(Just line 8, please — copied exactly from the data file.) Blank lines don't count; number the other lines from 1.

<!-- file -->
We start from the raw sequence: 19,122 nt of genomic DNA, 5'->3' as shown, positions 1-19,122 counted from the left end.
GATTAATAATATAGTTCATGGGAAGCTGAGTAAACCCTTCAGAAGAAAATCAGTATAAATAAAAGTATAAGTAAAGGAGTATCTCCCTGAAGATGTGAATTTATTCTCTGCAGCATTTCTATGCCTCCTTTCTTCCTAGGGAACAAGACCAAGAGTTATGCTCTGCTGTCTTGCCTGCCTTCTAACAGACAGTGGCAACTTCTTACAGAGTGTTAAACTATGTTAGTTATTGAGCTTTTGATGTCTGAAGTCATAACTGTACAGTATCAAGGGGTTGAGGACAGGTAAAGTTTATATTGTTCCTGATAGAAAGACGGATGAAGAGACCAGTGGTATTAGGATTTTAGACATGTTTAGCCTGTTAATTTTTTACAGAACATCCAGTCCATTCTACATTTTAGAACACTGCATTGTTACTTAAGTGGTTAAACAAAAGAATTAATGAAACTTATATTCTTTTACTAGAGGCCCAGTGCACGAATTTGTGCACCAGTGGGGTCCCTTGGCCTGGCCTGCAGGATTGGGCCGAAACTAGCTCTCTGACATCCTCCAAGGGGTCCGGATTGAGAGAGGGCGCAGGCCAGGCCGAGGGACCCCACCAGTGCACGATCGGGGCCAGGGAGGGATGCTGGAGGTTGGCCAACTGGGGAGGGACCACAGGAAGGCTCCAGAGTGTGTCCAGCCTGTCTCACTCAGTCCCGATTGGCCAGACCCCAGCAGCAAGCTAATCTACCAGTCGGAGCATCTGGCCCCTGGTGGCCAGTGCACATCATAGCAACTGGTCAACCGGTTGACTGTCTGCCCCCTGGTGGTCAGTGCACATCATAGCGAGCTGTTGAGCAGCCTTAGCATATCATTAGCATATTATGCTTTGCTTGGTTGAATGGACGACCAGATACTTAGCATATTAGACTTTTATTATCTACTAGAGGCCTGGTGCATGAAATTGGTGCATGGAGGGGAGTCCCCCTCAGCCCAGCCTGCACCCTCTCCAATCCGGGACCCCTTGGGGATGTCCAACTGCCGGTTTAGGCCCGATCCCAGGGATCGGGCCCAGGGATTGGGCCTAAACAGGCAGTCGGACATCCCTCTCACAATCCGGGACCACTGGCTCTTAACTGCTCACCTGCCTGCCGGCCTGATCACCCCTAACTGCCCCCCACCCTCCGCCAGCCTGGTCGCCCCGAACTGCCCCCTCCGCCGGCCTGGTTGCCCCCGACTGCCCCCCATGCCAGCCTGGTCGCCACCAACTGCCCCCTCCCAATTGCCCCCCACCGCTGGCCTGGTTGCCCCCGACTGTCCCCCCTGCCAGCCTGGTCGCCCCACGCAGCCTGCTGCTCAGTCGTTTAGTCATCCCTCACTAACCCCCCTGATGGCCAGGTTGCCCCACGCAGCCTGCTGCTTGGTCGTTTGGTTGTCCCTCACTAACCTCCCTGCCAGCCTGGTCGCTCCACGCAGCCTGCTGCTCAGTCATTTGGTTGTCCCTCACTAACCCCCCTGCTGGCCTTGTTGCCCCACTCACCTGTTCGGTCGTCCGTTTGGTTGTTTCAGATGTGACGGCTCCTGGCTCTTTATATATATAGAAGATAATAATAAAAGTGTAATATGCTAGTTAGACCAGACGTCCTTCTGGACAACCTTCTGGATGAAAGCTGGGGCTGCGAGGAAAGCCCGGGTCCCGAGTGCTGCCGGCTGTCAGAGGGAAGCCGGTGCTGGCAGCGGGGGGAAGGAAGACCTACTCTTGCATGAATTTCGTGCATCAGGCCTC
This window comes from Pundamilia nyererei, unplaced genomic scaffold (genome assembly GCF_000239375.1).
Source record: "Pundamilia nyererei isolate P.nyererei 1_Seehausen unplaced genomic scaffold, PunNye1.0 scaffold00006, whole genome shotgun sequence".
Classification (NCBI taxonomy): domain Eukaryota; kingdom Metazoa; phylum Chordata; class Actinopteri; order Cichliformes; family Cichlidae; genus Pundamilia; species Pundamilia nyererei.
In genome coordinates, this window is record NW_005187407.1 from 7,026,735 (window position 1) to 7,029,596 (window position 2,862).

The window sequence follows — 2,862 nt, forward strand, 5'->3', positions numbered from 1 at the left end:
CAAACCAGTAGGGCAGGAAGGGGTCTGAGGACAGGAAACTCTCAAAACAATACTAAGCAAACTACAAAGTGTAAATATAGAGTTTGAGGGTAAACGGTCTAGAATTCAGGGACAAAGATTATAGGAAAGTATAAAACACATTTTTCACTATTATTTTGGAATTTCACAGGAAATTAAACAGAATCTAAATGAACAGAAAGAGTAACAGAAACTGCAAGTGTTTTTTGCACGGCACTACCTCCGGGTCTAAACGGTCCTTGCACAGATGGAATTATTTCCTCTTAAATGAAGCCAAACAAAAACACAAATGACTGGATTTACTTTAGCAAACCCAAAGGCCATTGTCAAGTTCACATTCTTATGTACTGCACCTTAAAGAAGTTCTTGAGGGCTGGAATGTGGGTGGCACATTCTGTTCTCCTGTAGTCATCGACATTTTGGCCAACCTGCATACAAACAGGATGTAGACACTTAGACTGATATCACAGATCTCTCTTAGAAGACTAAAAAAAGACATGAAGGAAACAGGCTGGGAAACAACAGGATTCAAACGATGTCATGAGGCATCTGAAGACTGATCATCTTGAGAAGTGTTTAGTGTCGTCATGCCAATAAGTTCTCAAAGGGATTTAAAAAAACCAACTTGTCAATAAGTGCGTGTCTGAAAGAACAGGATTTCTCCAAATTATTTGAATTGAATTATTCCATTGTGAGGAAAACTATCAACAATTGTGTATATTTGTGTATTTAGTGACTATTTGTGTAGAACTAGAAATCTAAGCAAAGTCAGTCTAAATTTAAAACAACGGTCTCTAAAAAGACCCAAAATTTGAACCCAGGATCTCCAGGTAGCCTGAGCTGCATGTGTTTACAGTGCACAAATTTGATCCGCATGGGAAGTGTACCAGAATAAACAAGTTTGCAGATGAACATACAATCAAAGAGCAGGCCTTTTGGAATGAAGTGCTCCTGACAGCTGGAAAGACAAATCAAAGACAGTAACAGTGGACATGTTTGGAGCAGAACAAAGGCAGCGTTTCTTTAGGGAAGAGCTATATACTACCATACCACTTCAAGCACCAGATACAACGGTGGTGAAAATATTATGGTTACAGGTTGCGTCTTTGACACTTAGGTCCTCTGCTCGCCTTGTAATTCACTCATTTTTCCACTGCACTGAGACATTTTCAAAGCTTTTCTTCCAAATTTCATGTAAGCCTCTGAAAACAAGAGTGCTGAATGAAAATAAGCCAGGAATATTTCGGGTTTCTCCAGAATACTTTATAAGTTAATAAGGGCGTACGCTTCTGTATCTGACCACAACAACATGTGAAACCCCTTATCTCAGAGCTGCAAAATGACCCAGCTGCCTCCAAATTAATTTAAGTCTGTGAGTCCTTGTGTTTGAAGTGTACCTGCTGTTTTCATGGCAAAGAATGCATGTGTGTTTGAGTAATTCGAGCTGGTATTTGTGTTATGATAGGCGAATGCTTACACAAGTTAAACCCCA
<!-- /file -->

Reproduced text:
CAAACCAGTAGGGCAGGAAGGGGTCTGAGGACAGGAAACTCTCAAAACAATACTAAGCAAACTACAAAGTGTAAATATAGAGTTTGAGGGTAAACGGTCTAGAATTCAGGGACAAAGATTATAGGAAAGTATAAAACACATTTTTCACTATTATTTTGGAATTTCACAGGAAATTAAACAGAATCTAAATGAACAGAAAGAGTAACAGAAACTGCAAGTGTTTTTTGCACGGCACTACCTCCGGGTCTAAACGGTCCTTGCACAGATGGAATTATTTCCTCTTAAATGAAGCCAAACAAAAACACAAATGACTGGATTTACTTTAGCAAACCCAAAGGCCATTGTCAAGTTCACATTCTTATGTACTGCACCTTAAAGAAGTTCTTGAGGGCTGGAATGTGGGTGGCACATTCTGTTCTCCTGTAGTCATCGACATTTTGGCCAACCTGCATACAAACAGGATGTAGACACTTAGACTGATATCACAGATCTCTCTTAGAAGACTAAAAAAAGACATGAAGGAAACAGGCTGGGAAACAACAGGATTCAAACGATGTCATGAGGCATCTGAAGACTGATCATCTTGAGAAGTGTTTAGTGTCGTCATGCCAATAAGTTCTCAAAGGGATTTAAAAAAACCAACTTGTCAATAAGTGCGTGTCTGAAAGAACAGGATTTCTCCAAATTATTTGAATTGAATTATTCCATTGTGAGGAAAACTATCAACAATTGTGTATATTTGTGTATTTAGTGACTATTTGTGTAGAACTAGAAATCTAAGCAAAGTCAGTCTAAATTTAAAACAACGGTCTCTAAAAAGACCCAAAATTTGAACCCAGGATCTCCAGGTAGCCTGAGCTGCATGTGTTTACAGTGCACAAATTTGATCCGCATGGGAAGTGTACCAGAATAAACAAGTTTGCAGATGAACATACAATCAAAGAGCAGGCCTTTTGGAATGAAGTGCTCCTGACAGCTGGAAAGACAAATCAAAGACAGTAACAGTGGACATGTTTGGAGCAGAACAAAGGCAGCGTTTCTTTAGGGAAGAGCTATATACTACCATACCACTTCAAGCACCAGATACAACGGTGGTGAAAATATTATGGTTACAGGTTGCGTCTTTGACACTTAGGTCCTCTGCTCGCCTTGTAATTCACTCATTTTTCCACTGCACTGAGACATTTTCAAAGCTTTTCTTCCAAATTTCATGTAAGCCTCTGAAAACAAGAGTGCTGAATGAAAATAAGCCAGGAATATTTCGGGTTTCTCCAGAATACTTTATAAGTTAATAAGGGCGTACGCTTCTGTATCTGACCACAACAACATGTGAAACCCCTTATCTCAGAGCTGCAAAATGACCCAGCTGCCTCCAAATTAATTTAAGTCTGTGAGTCCTTGTGTTTGAAGTGTACCTGCTGTTTTCATGGCAAAGAATGCATGTGTGTTTGAGTAATTCGAGCTGGTATTTGTGTTATGATAGGCGAATGCTTACACAAGTTAAACCCCA